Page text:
5. Middle marker centered
So this one has little to nothing to do with the comfort of the carry, but it is a fun part of a DH when you nail that "middle marker on point." Here's my process, which I start just after 23:00 minutes in to the video:
Here's a run-down of how I put it all together:
And final, post-wrapping adjustments:
Did your issue get covered in this post? Are you having other problems with a Double Hammock that could use a solution? Let me know!
This post was not sponsored by a company or group.
If your life is anything like mine, it's hard to workout with a baby around. At home I can barely bend over to pick up a toy without having a baby try to mount my back like I'm a horse... Babywearing fitness to the rescue! It's convenient and pretty fun to wear that baby while you move your body. Babies love movement and they love to be with you, so get in some "sling exercise" together!
Here are some babywearing exercise tips and tutorials I've collected for you!
Before we get to the tutorials, let me also take this space to say that exercise should make us feel good about ourselves being healthy and strong. If you are a postpartum woman reading this, know that I do not suppose pushing yourself too far because you feel like you have to "lose the baby weight." Please focus on being healthy and strong for yourself and your family over feeling like you need to conform to a misaligned societal ideal. With that said, let's get moving!
What kind of exercising do you want to do? There are several different modalities to practice with a baby in tow. Here's what I think are the best babywearing tutorials on YouTube for babywearing yoga, strength training, dance, and cardio.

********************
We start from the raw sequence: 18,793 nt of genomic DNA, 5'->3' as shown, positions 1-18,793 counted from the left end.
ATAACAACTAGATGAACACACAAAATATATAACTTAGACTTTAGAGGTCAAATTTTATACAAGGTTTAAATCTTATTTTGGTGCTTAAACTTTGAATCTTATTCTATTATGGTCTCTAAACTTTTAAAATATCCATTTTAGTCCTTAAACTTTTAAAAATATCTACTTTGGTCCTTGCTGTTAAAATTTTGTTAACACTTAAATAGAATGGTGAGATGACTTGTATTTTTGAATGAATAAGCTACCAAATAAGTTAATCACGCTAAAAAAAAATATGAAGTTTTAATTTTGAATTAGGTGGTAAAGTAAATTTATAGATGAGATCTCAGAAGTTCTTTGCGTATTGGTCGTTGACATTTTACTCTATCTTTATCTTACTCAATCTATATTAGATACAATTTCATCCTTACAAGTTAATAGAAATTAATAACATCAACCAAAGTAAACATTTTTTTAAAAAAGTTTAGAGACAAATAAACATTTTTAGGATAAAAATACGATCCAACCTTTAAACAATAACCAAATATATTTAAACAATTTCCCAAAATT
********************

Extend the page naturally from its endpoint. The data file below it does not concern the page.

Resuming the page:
Babywearing Strength Training
Babywearing Dance Videos
Babywearing Cardio Videos
Here's to health and happiness with our babies!
This post was not sponsored by a company or group.
What to consider when crafting your babywearing bundling strategy...
It's cold outside. Like, super duper cold. Yet life doesn't slow down and babywearing out of shear necessity continues. So how do you do it?
The first advice many smart babywearing educators will give is to dress yourself and your child in layers. Layers keep in the warmth and allow us to control the temperature by removing layers when we get too hot (it is possible to overheat so watch for that!). A woven wrap is a fantastic layer to add to your bundling repertoire, but where does it fall in the hierarchy of layers - toward the inside or the outside? The answer is found by considering several factors.
1. How likely are you to let baby down? A baby who is walking and curious about the snow and able to get down is going to need direct access to the outside of your layer sandwich, where a baby who does not have the option to get down could be lightly bundled and wrapped first, then be bundled fully.